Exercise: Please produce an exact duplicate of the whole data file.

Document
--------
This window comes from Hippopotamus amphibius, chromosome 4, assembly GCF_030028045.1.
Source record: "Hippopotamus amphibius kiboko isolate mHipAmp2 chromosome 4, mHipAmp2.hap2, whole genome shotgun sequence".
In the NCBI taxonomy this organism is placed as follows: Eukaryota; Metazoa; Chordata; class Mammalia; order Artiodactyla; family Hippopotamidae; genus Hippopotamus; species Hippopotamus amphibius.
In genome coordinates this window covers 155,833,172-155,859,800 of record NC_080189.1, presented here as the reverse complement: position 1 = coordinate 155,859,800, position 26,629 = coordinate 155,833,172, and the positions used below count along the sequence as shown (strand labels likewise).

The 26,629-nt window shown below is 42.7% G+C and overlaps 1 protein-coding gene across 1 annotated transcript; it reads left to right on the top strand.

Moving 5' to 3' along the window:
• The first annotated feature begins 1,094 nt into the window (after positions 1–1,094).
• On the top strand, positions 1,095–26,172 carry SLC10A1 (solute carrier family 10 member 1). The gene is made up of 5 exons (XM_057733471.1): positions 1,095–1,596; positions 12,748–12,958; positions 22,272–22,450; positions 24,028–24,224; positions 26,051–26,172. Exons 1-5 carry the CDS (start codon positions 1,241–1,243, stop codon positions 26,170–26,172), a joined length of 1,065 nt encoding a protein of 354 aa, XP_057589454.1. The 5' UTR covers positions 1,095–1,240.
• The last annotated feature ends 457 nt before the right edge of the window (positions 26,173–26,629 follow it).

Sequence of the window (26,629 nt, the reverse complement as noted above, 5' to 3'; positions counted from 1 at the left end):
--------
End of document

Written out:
This window comes from Hippopotamus amphibius, chromosome 4, assembly GCF_030028045.1.
Source record: "Hippopotamus amphibius kiboko isolate mHipAmp2 chromosome 4, mHipAmp2.hap2, whole genome shotgun sequence".
In the NCBI taxonomy this organism is placed as follows: Eukaryota; Metazoa; Chordata; class Mammalia; order Artiodactyla; family Hippopotamidae; genus Hippopotamus; species Hippopotamus amphibius.
In genome coordinates this window covers 155,833,172-155,859,800 of record NC_080189.1, presented here as the reverse complement: position 1 = coordinate 155,859,800, position 26,629 = coordinate 155,833,172, and the positions used below count along the sequence as shown (strand labels likewise).

The 26,629-nt window shown below is 42.7% G+C and overlaps 1 protein-coding gene across 1 annotated transcript; it reads left to right on the top strand.

Moving 5' to 3' along the window:
• The first annotated feature begins 1,094 nt into the window (after positions 1–1,094).
• On the top strand, positions 1,095–26,172 carry SLC10A1 (solute carrier family 10 member 1). The gene is made up of 5 exons (XM_057733471.1): positions 1,095–1,596; positions 12,748–12,958; positions 22,272–22,450; positions 24,028–24,224; positions 26,051–26,172. Exons 1-5 carry the CDS (start codon positions 1,241–1,243, stop codon positions 26,170–26,172), a joined length of 1,065 nt encoding a protein of 354 aa, XP_057589454.1. The 5' UTR covers positions 1,095–1,240.
• The last annotated feature ends 457 nt before the right edge of the window (positions 26,173–26,629 follow it).

Sequence of the window (26,629 nt, the reverse complement as noted above, 5' to 3'; positions counted from 1 at the left end):